The American Red Cross hosts a work of art — symbolizing unity — in the form of three stunning stained glass window panels at its national headquarters building in Washington, D.C. Created by the Tiffany Studios and installed in 1917, these windows were funded in part by the Woman’s Relief Corps (representing the women of the North) and the United Daughters of the Confederacy (the UDC, representing the women of the South). They were designed to symbolize reconciliation following the Civil War and are reputed to be the largest suite of Tiffany windows created for a secular environment.
Because of some funding from the UDC, and as part of our organizational commitment to diversity, equity, and inclusion, in 2021 the Red Cross contracted two esteemed historical researchers, one who is a well-known authority on the UDC, and one who is a top scholar on glassworks of the Tiffany Studios, to fully understand the background and inspiration for the Tiffany windows.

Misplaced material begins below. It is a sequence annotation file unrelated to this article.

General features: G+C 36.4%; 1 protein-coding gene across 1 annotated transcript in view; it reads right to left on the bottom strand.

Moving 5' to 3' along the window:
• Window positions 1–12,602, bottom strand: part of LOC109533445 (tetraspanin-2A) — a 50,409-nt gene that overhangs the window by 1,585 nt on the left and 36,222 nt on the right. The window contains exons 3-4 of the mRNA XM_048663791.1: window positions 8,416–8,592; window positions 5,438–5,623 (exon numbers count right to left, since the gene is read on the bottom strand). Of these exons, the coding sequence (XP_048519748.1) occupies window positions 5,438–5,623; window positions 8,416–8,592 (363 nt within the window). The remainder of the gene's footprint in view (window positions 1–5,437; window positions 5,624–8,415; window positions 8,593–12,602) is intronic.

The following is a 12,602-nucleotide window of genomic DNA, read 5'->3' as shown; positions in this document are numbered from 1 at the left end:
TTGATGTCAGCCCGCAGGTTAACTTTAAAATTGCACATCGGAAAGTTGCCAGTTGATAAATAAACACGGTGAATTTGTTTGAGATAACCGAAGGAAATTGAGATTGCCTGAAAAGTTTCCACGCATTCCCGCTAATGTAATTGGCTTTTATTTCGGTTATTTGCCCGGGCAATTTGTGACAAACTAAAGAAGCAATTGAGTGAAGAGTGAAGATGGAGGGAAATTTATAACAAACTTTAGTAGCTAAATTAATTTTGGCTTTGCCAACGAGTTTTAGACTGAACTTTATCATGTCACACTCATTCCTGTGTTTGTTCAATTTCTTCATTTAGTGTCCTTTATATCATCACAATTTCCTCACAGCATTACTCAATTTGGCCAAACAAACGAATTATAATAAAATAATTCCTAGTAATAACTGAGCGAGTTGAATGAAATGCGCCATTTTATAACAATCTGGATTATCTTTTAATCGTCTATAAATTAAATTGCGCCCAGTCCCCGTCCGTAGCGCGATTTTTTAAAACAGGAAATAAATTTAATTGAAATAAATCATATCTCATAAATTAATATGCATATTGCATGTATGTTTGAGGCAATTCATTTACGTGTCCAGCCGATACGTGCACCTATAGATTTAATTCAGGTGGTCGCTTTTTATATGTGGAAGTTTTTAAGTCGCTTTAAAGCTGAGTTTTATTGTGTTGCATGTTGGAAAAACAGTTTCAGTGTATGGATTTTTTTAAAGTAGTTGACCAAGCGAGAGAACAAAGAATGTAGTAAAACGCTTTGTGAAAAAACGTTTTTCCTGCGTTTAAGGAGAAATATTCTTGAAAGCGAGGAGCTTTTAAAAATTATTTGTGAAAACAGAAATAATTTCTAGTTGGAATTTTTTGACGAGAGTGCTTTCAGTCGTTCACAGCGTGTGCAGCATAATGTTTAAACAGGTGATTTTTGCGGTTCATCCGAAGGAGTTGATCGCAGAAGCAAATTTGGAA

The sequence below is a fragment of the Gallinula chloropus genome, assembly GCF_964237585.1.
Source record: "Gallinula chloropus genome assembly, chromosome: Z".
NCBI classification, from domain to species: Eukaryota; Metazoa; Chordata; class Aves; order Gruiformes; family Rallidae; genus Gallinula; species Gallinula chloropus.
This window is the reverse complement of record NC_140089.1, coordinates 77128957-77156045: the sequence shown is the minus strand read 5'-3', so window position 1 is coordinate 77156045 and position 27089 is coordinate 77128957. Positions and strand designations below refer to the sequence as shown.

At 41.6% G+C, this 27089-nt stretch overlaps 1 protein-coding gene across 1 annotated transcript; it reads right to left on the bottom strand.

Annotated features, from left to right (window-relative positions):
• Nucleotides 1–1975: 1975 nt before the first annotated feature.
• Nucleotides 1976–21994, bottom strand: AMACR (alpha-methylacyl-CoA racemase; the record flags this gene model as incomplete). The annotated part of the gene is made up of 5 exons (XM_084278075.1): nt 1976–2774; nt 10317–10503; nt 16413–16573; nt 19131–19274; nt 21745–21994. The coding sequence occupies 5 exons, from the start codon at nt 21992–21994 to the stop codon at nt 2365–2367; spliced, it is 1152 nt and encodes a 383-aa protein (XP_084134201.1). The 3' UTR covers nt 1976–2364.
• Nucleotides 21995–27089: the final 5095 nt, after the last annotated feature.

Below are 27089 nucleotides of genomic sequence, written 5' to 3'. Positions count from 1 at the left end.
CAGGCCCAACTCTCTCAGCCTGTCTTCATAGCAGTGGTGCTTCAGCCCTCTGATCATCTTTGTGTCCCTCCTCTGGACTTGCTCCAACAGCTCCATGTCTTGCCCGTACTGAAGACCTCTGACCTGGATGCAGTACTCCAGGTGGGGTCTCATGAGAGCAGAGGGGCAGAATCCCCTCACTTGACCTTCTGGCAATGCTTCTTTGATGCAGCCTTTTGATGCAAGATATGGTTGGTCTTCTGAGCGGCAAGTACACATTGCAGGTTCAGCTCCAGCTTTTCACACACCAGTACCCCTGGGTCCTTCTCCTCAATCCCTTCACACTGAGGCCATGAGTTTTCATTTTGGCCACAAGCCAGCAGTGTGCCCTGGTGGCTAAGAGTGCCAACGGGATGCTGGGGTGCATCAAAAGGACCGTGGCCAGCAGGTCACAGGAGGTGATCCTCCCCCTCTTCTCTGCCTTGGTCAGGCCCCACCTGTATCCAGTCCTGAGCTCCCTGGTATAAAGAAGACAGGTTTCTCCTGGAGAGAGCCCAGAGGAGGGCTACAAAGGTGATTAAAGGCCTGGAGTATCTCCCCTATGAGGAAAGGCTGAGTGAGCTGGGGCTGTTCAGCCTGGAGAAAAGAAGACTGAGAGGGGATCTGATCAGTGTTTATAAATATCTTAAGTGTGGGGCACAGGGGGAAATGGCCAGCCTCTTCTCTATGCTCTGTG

The collective findings of these two researchers yielded detailed reports on the creation and funding of the windows, the Red Cross vision for its national headquarters building and windows, the role of Tiffany Studios, and the extent of the involvement of the UDC.
As an organization committed to transparency and its Fundamental Principles of humanity, neutrality, and impartiality, the Red Cross is proud to have conducted this important research. The Red Cross celebrates the diversity, equity and inclusion that enables its lifesaving mission to aid families across the U.S. and around the world in a manner that is sensitive and culturally competent.